‘Robbed of £17,500, and the bank got me back 10p’
As fraud soars to new records, Your Money calls for banks to step up their customer protection. Richard Evans reports
NatWest customer Annette Jefferys was tricked into sending £17,500 to fraudsters after they were able to generate a genuine “activation code” for her online banking account. Exploiting a frightening weakness in the procedures of one of Britain’s biggest banking groups, fraudsters were able to first lock the victim’s online account and then obtain an access code to unlock it – simply by using publicly available information.
In a cruel twist, Ms Jefferys was later told by the fraudsters’ bank that they had left some money behind. The sum turned out to be just 10p.
The case comes to light as new figures show that fraud now accounts for more than half of all crime.
Telegraph Money today calls on the banks, the police and the Government to dramatically increase the measures they take to protect bank customers and to defeat fraud.
Worrying new tactic: fraudsters generate genuine activation code
Annette Jefferys lost £17,500 after criminals targeted her in a wellplanned fraud perpetrated over the course of two days.
The exact sequence of events that led to her losses is complex, so Telegraph Money enlisted the help of fraud expert James Freedman to piece together with Ms Jefferys what is likely to have happened.
The criminals, who posed as NatWest employees, first called Ms Jefferys, a businesswoman from north London, on a Friday night last month. They said her account was under attack by fraudsters and that she would need to transfer money to another account.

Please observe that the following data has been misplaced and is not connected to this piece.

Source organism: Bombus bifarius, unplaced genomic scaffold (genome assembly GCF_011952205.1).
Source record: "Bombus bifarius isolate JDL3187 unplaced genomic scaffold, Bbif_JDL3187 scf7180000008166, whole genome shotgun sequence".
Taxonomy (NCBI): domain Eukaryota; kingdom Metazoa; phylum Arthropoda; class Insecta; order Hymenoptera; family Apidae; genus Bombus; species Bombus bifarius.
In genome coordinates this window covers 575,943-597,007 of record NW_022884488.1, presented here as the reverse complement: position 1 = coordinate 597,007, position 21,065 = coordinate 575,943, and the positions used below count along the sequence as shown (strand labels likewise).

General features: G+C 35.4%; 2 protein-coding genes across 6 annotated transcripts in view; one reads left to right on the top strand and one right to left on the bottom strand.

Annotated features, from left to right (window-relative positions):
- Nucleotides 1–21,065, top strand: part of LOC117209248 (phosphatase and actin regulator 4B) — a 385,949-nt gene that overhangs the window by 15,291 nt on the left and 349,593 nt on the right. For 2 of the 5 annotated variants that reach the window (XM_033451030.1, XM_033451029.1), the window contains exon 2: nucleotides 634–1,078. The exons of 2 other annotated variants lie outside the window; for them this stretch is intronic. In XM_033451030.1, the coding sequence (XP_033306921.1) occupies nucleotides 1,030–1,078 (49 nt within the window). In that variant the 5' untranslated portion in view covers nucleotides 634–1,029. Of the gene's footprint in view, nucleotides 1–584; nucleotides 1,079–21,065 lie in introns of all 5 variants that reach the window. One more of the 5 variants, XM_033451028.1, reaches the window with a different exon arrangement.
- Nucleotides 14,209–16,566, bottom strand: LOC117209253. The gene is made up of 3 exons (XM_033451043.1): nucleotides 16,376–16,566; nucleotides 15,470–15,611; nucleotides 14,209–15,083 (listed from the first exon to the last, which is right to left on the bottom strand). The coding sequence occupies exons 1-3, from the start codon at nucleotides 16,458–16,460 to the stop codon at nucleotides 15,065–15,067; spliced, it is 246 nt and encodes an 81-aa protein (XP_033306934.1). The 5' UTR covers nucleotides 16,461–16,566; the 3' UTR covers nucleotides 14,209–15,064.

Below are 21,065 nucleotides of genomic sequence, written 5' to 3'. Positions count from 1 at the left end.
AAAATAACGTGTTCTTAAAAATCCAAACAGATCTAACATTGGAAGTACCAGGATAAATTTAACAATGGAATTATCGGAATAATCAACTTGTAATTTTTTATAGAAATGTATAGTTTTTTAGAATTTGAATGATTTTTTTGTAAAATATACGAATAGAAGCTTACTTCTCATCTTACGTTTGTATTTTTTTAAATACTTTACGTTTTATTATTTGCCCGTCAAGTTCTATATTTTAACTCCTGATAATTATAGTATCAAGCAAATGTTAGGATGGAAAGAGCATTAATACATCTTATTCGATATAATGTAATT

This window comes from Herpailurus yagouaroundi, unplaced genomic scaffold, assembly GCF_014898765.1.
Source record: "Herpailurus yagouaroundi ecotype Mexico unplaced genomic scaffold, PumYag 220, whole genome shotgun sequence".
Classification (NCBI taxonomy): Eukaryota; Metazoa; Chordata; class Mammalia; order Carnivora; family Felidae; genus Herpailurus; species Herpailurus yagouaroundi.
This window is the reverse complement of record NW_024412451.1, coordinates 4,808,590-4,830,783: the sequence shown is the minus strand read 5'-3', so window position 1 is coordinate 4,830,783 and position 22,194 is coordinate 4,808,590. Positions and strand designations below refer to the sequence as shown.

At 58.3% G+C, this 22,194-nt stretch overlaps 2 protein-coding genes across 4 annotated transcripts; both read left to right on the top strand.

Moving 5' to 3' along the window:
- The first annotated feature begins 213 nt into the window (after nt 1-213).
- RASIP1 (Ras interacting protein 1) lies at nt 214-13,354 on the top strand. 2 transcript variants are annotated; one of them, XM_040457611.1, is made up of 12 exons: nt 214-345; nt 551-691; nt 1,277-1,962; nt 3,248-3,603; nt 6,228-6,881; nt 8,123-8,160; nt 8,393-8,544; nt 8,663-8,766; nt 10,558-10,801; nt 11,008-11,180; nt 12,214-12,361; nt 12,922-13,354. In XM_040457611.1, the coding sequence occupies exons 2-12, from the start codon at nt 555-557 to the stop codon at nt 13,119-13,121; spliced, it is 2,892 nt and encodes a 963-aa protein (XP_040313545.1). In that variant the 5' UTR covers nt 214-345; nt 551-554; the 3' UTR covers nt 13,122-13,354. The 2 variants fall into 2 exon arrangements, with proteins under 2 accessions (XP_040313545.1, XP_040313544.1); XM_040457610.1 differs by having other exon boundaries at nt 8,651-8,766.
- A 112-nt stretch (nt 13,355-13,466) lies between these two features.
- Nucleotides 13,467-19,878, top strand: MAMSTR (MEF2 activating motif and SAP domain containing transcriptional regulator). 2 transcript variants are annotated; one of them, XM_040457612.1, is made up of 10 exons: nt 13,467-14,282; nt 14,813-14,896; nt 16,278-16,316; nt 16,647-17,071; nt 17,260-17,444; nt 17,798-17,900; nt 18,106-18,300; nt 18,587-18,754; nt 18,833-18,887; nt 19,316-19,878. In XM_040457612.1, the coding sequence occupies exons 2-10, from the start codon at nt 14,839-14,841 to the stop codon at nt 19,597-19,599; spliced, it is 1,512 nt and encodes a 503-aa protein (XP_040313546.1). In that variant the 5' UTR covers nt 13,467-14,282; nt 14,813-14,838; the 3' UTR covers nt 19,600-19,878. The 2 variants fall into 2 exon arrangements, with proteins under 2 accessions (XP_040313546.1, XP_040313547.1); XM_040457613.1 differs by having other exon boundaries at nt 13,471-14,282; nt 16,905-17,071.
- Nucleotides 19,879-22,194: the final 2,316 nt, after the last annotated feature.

This ruse is commonplace. What was different this time is that they did not ask Ms Jefferys to make the transfer there and then. She was in any case suspicious, and challenged the callers to prove that they really were from the bank.
They pointed out that the number from which they were calling, displayed on her mobile phone, matched that on the back of her bank card. However, software that allows criminals to display a number of their choosing is readily available, according to Mr Freedman.
Ms Jefferys then did as experts advise in this situation and tried to call the NatWest number on the back of her card from her landline. But she did not actually speak to anyone.
“It took ages to get through, because there were so many options, by which time the fraudsters were calling me again on my mobile,” she said. “They phoned me on my landline and mobile approximately six times.”
During these calls they added to their plausibility: they asked Ms Jefferys to agree a “password” that they could use in future to prove their identity and told her that they would send a new bank card and identification number because her account had been “compromised”.
In what was perhaps their most convincing touch of all, the criminals also asked her to log in to her online banking while they remained on the line. Because the criminals had previously frozen her service she could not log in, and they were able to promise that they would send Ms Jefferys an “activation code”, which would enable her to regain access. This would come the following morning by text message, they said.
Meanwhile, the criminals had generated the code themselves by impersonating Ms Jefferys on NatWest’s website.
To do so they had almost certainly gleaned enough information about her from social media and other online sources, Mr Freedman said.